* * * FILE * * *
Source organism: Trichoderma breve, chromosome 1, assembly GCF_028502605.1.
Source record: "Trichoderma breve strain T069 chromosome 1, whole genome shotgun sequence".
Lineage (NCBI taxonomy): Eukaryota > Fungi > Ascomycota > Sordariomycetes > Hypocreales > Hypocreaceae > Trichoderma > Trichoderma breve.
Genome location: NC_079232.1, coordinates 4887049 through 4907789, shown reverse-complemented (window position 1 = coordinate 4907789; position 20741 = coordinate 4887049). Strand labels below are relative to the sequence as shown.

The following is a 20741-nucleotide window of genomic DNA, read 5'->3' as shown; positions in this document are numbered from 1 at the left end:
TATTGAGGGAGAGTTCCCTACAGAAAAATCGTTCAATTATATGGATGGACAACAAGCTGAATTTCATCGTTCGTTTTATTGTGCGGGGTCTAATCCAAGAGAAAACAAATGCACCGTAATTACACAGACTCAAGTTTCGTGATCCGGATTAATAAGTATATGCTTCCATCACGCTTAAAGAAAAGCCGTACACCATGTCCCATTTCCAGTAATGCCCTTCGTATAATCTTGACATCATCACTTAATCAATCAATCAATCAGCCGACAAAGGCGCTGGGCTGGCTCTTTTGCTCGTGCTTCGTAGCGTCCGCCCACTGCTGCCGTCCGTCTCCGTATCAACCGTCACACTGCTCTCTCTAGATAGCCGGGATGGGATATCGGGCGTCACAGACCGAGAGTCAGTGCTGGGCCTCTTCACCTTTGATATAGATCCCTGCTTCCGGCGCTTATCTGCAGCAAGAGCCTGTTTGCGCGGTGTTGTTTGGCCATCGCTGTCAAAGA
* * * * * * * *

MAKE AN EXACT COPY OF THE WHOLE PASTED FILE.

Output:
Source organism: Trichoderma breve, chromosome 1, assembly GCF_028502605.1.
Source record: "Trichoderma breve strain T069 chromosome 1, whole genome shotgun sequence".
Lineage (NCBI taxonomy): Eukaryota > Fungi > Ascomycota > Sordariomycetes > Hypocreales > Hypocreaceae > Trichoderma > Trichoderma breve.
Genome location: NC_079232.1, coordinates 4887049 through 4907789, shown reverse-complemented (window position 1 = coordinate 4907789; position 20741 = coordinate 4887049). Strand labels below are relative to the sequence as shown.

The following is a 20741-nucleotide window of genomic DNA, read 5'->3' as shown; positions in this document are numbered from 1 at the left end:
TATTGAGGGAGAGTTCCCTACAGAAAAATCGTTCAATTATATGGATGGACAACAAGCTGAATTTCATCGTTCGTTTTATTGTGCGGGGTCTAATCCAAGAGAAAACAAATGCACCGTAATTACACAGACTCAAGTTTCGTGATCCGGATTAATAAGTATATGCTTCCATCACGCTTAAAGAAAAGCCGTACACCATGTCCCATTTCCAGTAATGCCCTTCGTATAATCTTGACATCATCACTTAATCAATCAATCAATCAGCCGACAAAGGCGCTGGGCTGGCTCTTTTGCTCGTGCTTCGTAGCGTCCGCCCACTGCTGCCGTCCGTCTCCGTATCAACCGTCACACTGCTCTCTCTAGATAGCCGGGATGGGATATCGGGCGTCACAGACCGAGAGTCAGTGCTGGGCCTCTTCACCTTTGATATAGATCCCTGCTTCCGGCGCTTATCTGCAGCAAGAGCCTGTTTGCGCGGTGTTGTTTGGCCATCGCTGTCAAAGA